Treating Mitral Valve Prolapse 
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Suppose you have just been diagnosed with a heart condition called mitral valve prolapse. You don’t have any symptoms and feel fine. Do you change your diet, stop exercising and resign yourself to a curtailed lifestyle? No, you don’t. The majority of people with mitral valve prolapse (MVP) are able to lead normal, productive lives without any symptoms. Here are a few tips about living with MVP and what it means to have the condition.

MVP occurs when the mitral valve does not close properly. The mitral valve is located between the heart’s upper left chamber (atrium) and lower chamber (ventricle). When the left ventricle contracts, the flaps on the valve bulge, or prolapse, upward into the atrium and do not close smoothly or evenly.

Some people with MVP also have an associated condition called mitral valve regurgitation. This occurs when blood leaks back through the prolapsed valve and into the left atrium, potentially causing a heart murmur.

MVP is a common, lifelong disorder that affects approximately three to five percent of Americans. While people of all ages are affected by the condition, women are diagnosed with MVP twice as often as men. The condition may be inherited but will not shorten your life expectancy.

Symptoms of MVP vary from person to person but can include dizziness, shortness of breath, fatigue, chest discomfort or irregular heartbeat. The severity of your symptoms may or may not be related to the seriousness of your condition. You could have recurrent symptoms, but the actual amount of blood leaking back is minor and may not require treatment.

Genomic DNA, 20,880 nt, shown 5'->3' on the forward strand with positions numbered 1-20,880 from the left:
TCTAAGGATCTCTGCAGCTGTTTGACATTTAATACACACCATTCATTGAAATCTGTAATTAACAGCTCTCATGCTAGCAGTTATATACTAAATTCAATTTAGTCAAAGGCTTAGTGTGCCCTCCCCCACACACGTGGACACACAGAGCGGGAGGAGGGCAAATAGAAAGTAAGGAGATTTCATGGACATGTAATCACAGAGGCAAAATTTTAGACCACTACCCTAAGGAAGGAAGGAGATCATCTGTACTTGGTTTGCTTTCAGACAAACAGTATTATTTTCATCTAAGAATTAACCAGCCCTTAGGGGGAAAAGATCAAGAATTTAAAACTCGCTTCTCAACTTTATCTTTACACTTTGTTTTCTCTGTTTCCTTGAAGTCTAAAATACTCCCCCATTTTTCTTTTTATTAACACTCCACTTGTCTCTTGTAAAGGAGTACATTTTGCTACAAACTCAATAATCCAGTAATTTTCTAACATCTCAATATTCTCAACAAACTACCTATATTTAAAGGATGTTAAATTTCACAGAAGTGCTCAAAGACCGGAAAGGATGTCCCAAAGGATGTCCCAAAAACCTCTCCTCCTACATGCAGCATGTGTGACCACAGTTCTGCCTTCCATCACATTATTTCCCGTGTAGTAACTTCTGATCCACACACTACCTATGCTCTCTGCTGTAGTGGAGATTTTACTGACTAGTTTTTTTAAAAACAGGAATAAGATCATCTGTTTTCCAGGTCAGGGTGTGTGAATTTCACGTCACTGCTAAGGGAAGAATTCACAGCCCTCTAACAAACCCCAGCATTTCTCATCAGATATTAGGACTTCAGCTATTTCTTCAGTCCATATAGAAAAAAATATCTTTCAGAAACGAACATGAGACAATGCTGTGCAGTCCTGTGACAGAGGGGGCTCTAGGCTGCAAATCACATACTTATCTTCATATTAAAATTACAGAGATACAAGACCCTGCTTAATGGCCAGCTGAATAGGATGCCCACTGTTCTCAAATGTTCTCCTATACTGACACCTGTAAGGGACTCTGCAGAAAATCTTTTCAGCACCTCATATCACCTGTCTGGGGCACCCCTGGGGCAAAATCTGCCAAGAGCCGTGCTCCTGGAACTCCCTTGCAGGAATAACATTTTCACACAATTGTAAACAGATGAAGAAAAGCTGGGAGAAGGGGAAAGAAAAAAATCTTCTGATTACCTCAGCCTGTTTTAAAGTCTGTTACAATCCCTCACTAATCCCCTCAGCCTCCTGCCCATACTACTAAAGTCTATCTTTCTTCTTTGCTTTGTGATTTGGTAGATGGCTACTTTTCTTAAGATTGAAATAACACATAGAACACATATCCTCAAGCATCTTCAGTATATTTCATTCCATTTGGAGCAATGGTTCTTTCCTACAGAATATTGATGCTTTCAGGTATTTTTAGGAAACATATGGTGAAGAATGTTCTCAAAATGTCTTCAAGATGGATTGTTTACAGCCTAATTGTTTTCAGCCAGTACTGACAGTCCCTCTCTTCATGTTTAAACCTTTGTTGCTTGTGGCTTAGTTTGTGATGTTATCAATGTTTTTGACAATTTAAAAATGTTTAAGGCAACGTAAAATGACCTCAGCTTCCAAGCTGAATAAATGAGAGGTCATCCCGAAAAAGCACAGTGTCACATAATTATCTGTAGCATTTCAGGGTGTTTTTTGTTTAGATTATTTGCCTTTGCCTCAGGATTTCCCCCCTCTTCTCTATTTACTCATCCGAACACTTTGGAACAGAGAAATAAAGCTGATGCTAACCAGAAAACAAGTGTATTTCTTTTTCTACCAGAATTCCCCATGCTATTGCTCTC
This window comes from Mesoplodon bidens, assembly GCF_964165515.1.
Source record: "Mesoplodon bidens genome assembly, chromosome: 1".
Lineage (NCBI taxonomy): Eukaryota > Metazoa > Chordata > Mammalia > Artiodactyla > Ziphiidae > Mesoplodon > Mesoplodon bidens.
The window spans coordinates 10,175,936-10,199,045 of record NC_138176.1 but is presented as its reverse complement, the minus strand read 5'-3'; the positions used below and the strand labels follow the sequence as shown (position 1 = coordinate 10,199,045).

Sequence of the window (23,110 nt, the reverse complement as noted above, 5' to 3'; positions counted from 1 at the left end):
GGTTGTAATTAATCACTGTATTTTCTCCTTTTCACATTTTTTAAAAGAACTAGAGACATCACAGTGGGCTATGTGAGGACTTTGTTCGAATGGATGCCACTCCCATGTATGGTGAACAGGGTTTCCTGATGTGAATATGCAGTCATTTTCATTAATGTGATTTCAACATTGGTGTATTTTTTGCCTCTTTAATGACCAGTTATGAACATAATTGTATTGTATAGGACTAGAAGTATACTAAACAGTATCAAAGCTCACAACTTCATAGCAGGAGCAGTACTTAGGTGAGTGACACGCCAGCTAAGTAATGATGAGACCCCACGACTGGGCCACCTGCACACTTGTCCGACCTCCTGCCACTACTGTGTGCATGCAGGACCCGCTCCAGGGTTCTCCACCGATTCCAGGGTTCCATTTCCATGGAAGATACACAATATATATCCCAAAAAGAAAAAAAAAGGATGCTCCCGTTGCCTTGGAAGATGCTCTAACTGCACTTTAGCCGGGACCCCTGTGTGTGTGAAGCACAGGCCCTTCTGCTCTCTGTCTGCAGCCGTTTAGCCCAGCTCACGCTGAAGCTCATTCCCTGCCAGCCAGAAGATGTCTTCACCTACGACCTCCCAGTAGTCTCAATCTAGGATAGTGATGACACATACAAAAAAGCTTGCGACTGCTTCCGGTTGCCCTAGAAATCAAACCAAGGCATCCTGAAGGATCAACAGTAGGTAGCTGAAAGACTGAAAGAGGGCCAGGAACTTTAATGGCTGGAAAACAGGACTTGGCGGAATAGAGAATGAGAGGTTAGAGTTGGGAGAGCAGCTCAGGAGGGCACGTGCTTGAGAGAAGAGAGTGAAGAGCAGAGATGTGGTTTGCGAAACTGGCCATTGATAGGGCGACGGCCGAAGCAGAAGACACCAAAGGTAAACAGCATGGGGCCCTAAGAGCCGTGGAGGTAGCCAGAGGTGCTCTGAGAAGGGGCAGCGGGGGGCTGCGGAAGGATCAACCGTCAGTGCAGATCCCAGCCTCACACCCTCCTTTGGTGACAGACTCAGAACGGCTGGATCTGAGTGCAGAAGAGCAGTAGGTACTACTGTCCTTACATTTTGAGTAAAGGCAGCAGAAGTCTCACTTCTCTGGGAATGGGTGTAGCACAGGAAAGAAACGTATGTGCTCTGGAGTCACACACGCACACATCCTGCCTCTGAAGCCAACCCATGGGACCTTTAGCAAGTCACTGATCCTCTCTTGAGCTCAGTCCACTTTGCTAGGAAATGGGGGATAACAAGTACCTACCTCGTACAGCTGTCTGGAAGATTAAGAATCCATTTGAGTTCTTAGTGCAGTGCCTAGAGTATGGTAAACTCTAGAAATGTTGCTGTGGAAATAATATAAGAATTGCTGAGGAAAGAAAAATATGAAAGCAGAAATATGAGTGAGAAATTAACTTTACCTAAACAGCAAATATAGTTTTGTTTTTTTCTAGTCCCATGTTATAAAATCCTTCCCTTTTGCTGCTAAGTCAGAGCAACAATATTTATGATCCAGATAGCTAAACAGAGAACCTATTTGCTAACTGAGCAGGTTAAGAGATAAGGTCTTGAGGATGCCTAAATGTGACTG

If you do have chest pain, abnormal heart rhythm or other complications, your doctor can prescribe certain medications to relieve symptoms. Commonly prescribed medicines include beta blockers to prevent an irregular heartbeat, and aspirin or anticoagulants to reduce the risk of blood clots. If you have severe mitral valve regurgitation, your doctor may recommend surgery.

Approximately 90 percent of patients have the mitral valve repaired rather than replaced. Surgical repair typically involves either reconnecting valve flaps or removing excess tissue to eliminate backward blood flow. Replacing or tightening the valve ring may also be done to help ensure a tight closure.

Replacement surgery involves exchanging the damaged valve with either a mechanical or tissue artificial valve. A mechanical valve is made of metal and usually lasts a long time. However, you would have to take anticoagulant medication for the rest of your life to reduce the risk of blood clots that could cause a stroke.

Tissue valves are made from biologic tissues such as pig’s heart valves. While these valves can wear out and need replacement, they do not require long-term anticoagulants.

MVP cannot be prevented. If you have the condition, you most likely will not have any symptoms, encounter any problems because of MVP or need treatment. Check with your doctor about regular check-ups and take any medications as prescribed to lower your chances of developing complications.

Delray Medical Center offers complimentary heart health screenings every month. To register, please call 1-888-7-DELRAY.

For a complimentary physician referral, call 1-866-358-4DOC for a specialist near you.